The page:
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Fremont Unified School District Board meeting report

By Miriam G. Mazliach

October 18, 2011

The following are highlights from the Fremont Unified School District (FUSD) Board meeting held on October 12, 2011.

Superintendent’s Report:
Fremont Schools Superintendent, Dr. James Morris reported that Board trustee Ivy Wu’s mother had passed away unexpectedly. Morris also expressed his condolences regarding the passing of Sharon Jacobs, 70, who had worked in the district for over 22 years as a Para-educator. Out of respect, a moment of silence was observed in their memory.

Oral Communications/Public Comment:
Brandi Spiere, the campus supervisor at Mission San Jose High School spoke out on the outdated terminology used by FUSD when posting a recent job opening for another campus supervisor position. “I’m horrified, that you are only requiring an 8th grade education, not a high school graduate,” said Spiere. “I hope the Board can contact us [campus supervisors] as to what we actually do on the campus. We need to fill the position with people who are really qualified to do the job we need,” Spiere emphasized.

In response, Superintendent Morris stated, “Robert Lee, [the Assistant Superintendent of Human Resources], has begun the process of reviewing all the job descriptions, systematically and updating them.”

Regular Board Agenda Item – Health &Sex Education Advisory Committee:
Superintendent Morris commended the dedicated members of the committee and introduced the committee’s Chairperson, Ann Damron, as someone “who runs the meetings with an iron fist in a velvet glove.”

Damron detailed that the group has functioned very well as a full committee the past two years and includes two student members. Last school year, the focus was on reviewing suggested Health & Sex Education curriculum for grades four, five and six. Those programs that received the most positive feedback from the members were: “Growing Up Comes First” and “Puberty the Wonder Years.” Two others, “Flash” and “Always Changing” were not as positively reviewed.

There will be a follow up meeting with teachers to discuss the findings and receive additional input.

Public Speakers:
Dianne Jones, a Parkmont parent, complimented the Board for their support for the changes in regard to Health & Sex Education.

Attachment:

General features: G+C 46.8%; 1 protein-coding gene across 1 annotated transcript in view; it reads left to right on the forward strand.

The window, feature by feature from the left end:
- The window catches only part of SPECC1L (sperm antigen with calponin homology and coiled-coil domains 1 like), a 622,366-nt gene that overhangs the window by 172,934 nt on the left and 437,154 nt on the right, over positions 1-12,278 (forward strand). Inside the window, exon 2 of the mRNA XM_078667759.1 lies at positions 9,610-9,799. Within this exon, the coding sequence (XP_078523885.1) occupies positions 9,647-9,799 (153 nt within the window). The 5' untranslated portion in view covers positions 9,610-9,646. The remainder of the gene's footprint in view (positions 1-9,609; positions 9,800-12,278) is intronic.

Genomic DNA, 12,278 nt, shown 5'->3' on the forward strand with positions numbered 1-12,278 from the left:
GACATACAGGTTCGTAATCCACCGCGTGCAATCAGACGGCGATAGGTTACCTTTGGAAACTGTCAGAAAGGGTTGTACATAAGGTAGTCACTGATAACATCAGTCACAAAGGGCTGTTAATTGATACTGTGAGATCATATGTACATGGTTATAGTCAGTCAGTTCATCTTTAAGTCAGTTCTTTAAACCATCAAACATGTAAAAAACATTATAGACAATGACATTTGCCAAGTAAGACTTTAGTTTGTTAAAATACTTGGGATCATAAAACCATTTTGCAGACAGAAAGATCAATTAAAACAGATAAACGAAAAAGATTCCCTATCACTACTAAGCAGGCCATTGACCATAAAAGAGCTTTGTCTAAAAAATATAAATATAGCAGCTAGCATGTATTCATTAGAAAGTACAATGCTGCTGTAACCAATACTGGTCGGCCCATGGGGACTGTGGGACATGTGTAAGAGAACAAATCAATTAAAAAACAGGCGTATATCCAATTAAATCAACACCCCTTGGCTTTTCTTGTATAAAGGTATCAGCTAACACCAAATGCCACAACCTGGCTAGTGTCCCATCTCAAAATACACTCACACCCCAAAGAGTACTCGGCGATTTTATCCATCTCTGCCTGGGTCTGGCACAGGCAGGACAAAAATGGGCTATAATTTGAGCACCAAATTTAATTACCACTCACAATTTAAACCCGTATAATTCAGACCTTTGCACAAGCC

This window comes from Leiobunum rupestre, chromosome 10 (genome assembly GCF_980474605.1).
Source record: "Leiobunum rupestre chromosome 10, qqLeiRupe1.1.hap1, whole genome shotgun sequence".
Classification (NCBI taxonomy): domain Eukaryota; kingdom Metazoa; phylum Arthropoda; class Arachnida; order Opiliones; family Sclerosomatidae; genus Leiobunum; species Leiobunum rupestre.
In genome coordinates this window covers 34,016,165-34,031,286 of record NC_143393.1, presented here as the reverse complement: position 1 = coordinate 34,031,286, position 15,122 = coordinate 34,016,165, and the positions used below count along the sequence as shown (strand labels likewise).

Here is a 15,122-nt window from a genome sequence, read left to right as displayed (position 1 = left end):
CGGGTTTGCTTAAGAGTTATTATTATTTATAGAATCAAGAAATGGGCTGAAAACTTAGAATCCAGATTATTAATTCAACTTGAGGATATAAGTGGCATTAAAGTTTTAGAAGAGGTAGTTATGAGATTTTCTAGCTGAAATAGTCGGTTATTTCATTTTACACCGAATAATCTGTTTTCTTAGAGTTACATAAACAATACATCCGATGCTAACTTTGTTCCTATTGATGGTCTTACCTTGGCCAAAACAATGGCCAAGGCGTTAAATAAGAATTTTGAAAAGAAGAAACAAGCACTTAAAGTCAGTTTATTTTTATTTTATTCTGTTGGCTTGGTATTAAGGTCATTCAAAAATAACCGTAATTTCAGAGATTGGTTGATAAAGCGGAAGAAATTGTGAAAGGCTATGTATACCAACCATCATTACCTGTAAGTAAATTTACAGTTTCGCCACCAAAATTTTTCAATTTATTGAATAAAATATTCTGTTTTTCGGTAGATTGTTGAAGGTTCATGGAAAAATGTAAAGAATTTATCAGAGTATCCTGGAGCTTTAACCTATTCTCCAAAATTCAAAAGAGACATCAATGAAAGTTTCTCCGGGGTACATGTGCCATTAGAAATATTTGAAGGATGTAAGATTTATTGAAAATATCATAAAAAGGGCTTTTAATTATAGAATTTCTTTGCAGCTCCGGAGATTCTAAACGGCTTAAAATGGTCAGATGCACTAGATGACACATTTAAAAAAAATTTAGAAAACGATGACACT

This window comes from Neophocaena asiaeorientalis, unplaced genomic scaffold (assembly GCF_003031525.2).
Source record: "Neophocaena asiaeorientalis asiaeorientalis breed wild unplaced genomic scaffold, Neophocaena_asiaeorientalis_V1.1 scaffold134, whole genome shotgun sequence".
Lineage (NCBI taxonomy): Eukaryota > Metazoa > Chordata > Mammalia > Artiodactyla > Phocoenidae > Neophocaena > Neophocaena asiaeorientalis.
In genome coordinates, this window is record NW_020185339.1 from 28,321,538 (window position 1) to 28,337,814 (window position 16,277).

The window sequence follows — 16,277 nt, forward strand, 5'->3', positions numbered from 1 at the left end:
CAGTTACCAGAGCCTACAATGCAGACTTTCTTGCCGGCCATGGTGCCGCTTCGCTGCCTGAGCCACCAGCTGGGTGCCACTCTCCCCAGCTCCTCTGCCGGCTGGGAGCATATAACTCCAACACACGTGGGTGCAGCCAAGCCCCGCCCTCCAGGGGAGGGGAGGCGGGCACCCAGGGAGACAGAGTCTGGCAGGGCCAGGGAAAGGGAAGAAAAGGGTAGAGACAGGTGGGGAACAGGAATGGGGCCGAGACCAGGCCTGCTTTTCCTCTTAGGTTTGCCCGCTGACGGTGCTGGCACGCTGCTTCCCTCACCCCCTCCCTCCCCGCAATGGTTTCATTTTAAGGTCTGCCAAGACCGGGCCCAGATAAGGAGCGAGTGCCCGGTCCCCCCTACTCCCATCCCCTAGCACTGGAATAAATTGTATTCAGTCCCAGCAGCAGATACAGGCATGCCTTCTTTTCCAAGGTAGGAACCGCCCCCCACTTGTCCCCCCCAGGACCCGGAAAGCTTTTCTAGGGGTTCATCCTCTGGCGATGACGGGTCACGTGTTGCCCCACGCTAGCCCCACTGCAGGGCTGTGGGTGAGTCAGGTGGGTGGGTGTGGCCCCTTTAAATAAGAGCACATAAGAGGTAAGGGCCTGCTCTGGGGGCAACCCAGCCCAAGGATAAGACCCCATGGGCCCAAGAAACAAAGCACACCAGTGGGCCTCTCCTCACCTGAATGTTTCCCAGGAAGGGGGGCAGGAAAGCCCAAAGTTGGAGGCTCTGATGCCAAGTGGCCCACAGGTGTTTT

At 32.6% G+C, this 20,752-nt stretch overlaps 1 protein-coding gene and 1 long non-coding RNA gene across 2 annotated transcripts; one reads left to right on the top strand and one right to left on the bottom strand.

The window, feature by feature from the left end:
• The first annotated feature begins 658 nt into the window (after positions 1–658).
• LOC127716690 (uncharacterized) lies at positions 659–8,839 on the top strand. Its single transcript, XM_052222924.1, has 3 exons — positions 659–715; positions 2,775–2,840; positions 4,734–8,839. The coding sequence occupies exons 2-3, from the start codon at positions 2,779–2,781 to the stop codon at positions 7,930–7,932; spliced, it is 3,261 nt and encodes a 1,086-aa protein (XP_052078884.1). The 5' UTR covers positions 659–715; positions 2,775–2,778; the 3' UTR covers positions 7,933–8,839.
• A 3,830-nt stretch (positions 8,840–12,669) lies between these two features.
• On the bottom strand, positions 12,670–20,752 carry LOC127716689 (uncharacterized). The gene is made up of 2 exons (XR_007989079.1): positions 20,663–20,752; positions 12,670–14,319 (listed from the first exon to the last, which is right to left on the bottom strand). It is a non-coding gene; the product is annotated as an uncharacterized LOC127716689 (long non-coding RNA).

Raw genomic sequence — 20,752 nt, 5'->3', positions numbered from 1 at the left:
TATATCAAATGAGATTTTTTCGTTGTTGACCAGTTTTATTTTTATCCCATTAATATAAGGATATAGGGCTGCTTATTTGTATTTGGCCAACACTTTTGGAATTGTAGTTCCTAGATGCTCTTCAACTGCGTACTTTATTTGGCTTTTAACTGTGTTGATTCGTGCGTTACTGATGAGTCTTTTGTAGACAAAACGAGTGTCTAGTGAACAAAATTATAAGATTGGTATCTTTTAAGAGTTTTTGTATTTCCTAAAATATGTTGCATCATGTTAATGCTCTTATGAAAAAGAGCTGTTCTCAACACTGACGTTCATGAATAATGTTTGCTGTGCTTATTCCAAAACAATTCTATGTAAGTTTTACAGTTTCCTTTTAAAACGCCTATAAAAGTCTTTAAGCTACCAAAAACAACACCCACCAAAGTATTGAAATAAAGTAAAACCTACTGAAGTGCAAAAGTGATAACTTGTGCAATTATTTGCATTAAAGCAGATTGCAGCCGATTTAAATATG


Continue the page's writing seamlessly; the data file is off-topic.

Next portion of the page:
Ann Crosbie also thanked the Board for considering an updated complete curriculum at the elementary school level, rather than using the same outdated old video. Crosbie suggested that since 9th grade is the last time students receive any Health & Sex Education information, perhaps a one-week refresher course could be offered in 12th grade.

A district parent Hiu Ng, expressed another view stating he felt that two days was sufficient for sex education, and not a whole curriculum.

Adding to his sentiments, another parent, Kathy Critchfield said, “I strongly recommend that the District encourages parents first to teach their kids about human sexuality.”

Trustee Ivy Wu also expressed her preference for a two-day, gender specific program and not a longer curriculum.

Regular Board Agenda Item – Special Education Programs, Part B
Director of Special Services, Judith Cameron, continued with the second part of her presentation on “The Status of Special Education Programs in FUSD.” (Part A was previously presented at the September 26 School Board meeting.)

Cameron emphasized that the department has been realigning resources to support early intervention, to identify at an earlier age those students who are at risk. Overall, with “Response to Intervention” (RTI), the District could close the gaps and prevent some students from being incorrectly referred for Special Education services, when some of the learning and related issues, could be addressed earlier with the proper assistance.

Cameron has been at her position since February and has been working very hard to bring all standards up and improve documentation levels. The department recently achieved 100 percent compliance with their Records Review.

Board members and Cameron expressed concern over statistics that showed “students of color” had a disproportionately higher number of suspensions in the Special Education report.

Board President, Bryan Gebhardt asked, “What are the steps we’re taking? We need to figure out why the student numbers are as they are.”

Cameron explained that to look at this issue more fully, ongoing staff development has been taking place with staff and teachers. Additionally, according to Assistant Superintendent of Instruction, Deborah Sims, several teachers in the District have received specialized training and will focus on 10 local schools. They will offer their support to teachers in grades K-3, as a form of intervention assistance, to reorganize instruction where needed and to put into place the best practices in the classrooms.

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